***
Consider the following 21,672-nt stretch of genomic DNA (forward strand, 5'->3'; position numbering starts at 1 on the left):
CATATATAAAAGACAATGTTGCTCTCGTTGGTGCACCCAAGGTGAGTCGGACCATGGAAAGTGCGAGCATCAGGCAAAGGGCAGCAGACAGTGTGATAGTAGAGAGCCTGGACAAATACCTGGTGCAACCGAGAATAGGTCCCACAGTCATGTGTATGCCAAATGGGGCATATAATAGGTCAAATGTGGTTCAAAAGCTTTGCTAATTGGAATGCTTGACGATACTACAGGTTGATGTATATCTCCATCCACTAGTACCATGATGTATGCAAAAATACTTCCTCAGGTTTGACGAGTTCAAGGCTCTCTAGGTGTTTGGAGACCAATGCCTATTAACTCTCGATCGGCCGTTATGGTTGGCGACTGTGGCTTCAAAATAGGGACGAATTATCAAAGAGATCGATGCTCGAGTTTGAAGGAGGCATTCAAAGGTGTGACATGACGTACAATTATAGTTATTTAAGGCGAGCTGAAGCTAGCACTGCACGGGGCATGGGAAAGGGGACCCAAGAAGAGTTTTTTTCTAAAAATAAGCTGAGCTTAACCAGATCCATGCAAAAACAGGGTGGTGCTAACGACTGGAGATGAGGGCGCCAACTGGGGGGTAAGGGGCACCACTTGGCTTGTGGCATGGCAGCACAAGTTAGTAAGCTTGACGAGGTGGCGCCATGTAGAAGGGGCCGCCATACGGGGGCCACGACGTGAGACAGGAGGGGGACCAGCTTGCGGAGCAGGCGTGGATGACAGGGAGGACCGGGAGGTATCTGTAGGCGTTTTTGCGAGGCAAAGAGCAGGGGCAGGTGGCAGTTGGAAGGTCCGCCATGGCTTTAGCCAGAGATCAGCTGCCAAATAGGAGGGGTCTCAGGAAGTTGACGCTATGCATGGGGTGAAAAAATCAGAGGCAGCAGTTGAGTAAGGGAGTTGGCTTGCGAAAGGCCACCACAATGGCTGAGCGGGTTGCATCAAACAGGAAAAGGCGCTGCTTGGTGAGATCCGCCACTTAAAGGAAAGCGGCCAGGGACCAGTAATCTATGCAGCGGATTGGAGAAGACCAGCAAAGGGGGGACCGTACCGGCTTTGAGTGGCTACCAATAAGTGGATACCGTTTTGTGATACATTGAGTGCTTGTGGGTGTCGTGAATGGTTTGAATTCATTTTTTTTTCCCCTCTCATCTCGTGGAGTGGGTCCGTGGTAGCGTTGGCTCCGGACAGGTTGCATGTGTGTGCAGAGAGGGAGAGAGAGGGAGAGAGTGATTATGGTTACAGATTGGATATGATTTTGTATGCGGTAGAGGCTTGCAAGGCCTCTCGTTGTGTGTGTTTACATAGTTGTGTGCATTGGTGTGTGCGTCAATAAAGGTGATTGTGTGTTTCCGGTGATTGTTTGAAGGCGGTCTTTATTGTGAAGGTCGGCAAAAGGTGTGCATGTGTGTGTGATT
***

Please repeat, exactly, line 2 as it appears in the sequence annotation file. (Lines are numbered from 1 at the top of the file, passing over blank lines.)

CATATATAAAAGACAATGTTGCTCTCGTTGGTGCACCCAAGGTGAGTCGGACCATGGAAAGTGCGAGCATCAGGCAAAGGGCAGCAGACAGTGTGATAGTAGAGAGCCTGGACAAATACCTGGTGCAACCGAGAATAGGTCCCACAGTCATGTGTATGCCAAATGGGGCATATAATAGGTCAAATGTGGTTCAAAAGCTTTGCTAATTGGAATGCTTGACGATACTACAGGTTGATGTATATCTCCATCCACTAGTACCATGATGTATGCAAAAATACTTCCTCAGGTTTGACGAGTTCAAGGCTCTCTAGGTGTTTGGAGACCAATGCCTATTAACTCTCGATCGGCCGTTATGGTTGGCGACTGTGGCTTCAAAATAGGGACGAATTATCAAAGAGATCGATGCTCGAGTTTGAAGGAGGCATTCAAAGGTGTGACATGACGTACAATTATAGTTATTTAAGGCGAGCTGAAGCTAGCACTGCACGGGGCATGGGAAAGGGGACCCAAGAAGAGTTTTTTTCTAAAAATAAGCTGAGCTTAACCAGATCCATGCAAAAACAGGGTGGTGCTAACGACTGGAGATGAGGGCGCCAACTGGGGGGTAAGGGGCACCACTTGGCTTGTGGCATGGCAGCACAAGTTAGTAAGCTTGACGAGGTGGCGCCATGTAGAAGGGGCCGCCATACGGGGGCCACGACGTGAGACAGGAGGGGGACCAGCTTGCGGAGCAGGCGTGGATGACAGGGAGGACCGGGAGGTATCTGTAGGCGTTTTTGCGAGGCAAAGAGCAGGGGCAGGTGGCAGTTGGAAGGTCCGCCATGGCTTTAGCCAGAGATCAGCTGCCAAATAGGAGGGGTCTCAGGAAGTTGACGCTATGCATGGGGTGAAAAAATCAGAGGCAGCAGTTGAGTAAGGGAGTTGGCTTGCGAAAGGCCACCACAATGGCTGAGCGGGTTGCATCAAACAGGAAAAGGCGCTGCTTGGTGAGATCCGCCACTTAAAGGAAAGCGGCCAGGGACCAGTAATCTATGCAGCGGATTGGAGAAGACCAGCAAAGGGGGGACCGTACCGGCTTTGAGTGGCTACCAATAAGTGGATACCGTTTTGTGATACATTGAGTGCTTGTGGGTGTCGTGAATGGTTTGAATTCATTTTTTTTTCCCCTCTCATCTCGTGGAGTGGGTCCGTGGTAGCGTTGGCTCCGGACAGGTTGCATGTGTGTGCAGAGAGGGAGAGAGAGGGAGAGAGTGATTATGGTTACAGATTGGATATGATTTTGTATGCGGTAGAGGCTTGCAAGGCCTCTCGTTGTGTGTGTTTACATAGTTGTGTGCATTGGTGTGTGCGTCAATAAAGGTGATTGTGTGTTTCCGGTGATTGTTTGAAGGCGGTCTTTATTGTGAAGGTCGGCAAAAGGTGTGCATGTGTGTGTGATT